One of Houston’s most popular food trucks is hitting the road for the Sunshine State. Abu Omar Halal will soon add Tampa, Florida to its roster of trucks and restaurants.
Founded by Mohammad Omar in 2015, Abu Omar Halal has grown from one truck to 15 locations in Houston, Austin, San Antonio, Dallas, and College Station. Its first outpost outside of Texas will open next month in Tampa.
Abu Omar puts a Texas twist on Jordanian-style street food. The restaurant serves chicken, beef, lamb, and felafel in a variety of wraps and plates.
Chicken shawarma Arabi, the restaurant’s signature dish, features spit-roasted chicken, pickles, and garlic sauce wrapped in a tortilla and toasted on a griddle. An Italian style version swaps the tortilla for a sesame seed-covered sandwich bread and adds a healthy dose of gooey, melted cheese.
“I used tortillas since I can’t find the exact bread,” Omar tells CultureMap. “I was the first one to bring this to Houston. My community, they were, like, ‘finally.’”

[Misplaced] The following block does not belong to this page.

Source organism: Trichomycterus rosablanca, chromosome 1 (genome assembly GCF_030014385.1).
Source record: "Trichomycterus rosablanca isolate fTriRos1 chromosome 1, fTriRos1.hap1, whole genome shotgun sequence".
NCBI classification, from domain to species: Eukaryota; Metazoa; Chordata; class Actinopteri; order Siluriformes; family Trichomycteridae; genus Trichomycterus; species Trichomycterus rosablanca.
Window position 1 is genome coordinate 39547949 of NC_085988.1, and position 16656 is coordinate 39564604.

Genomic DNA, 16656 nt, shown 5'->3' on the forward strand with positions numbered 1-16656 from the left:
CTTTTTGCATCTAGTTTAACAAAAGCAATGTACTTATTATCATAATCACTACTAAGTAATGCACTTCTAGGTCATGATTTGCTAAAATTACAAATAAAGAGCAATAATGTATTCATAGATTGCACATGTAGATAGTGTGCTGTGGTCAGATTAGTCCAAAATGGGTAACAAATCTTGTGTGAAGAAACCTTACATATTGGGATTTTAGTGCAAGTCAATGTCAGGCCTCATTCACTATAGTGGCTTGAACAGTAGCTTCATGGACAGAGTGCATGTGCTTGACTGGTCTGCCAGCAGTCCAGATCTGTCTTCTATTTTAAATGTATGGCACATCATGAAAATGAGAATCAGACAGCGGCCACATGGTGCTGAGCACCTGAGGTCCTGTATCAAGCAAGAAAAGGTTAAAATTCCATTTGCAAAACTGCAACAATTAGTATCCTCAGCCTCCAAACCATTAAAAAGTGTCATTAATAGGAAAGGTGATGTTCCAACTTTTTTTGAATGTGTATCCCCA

Why Tampa for his first outpost outside of Texas? Omar acknowledges it’s an unexpected choice but explains the decision stemmed from customer interest. After a Tampa-based produce vendor suggested Omar expand there, he visited the city.
“I liked the community. I don’t know how they know about me more than here,” Omar says. “[They said] we know Houston. We love the food. I said, okay, Tampa.”
Abu Omar continues to grow. It’s fourth Houston-area brick and mortar will open in late September or early October on Westheimer just east of Hillcroft. Another truck will be heading to Oklahoma soon, and Omar says he’s looking at opportunities in California, Tennessee, and Louisiana.
The model for Abu Omar’s future growth is straightforward. Omar says that if a city is friendly to food trucks, it gets a truck; if it’s not, he’ll build a brick a mortar. Needless to say, the success has exceeded his expectations.
“My wife posted a memory on Facebook from 2017 that the College Station truck is going to be the last truck,” he says with a laugh. “Now, I have six brick and mortars and seven more trucks. We’re going to stop, but I don’t know when.”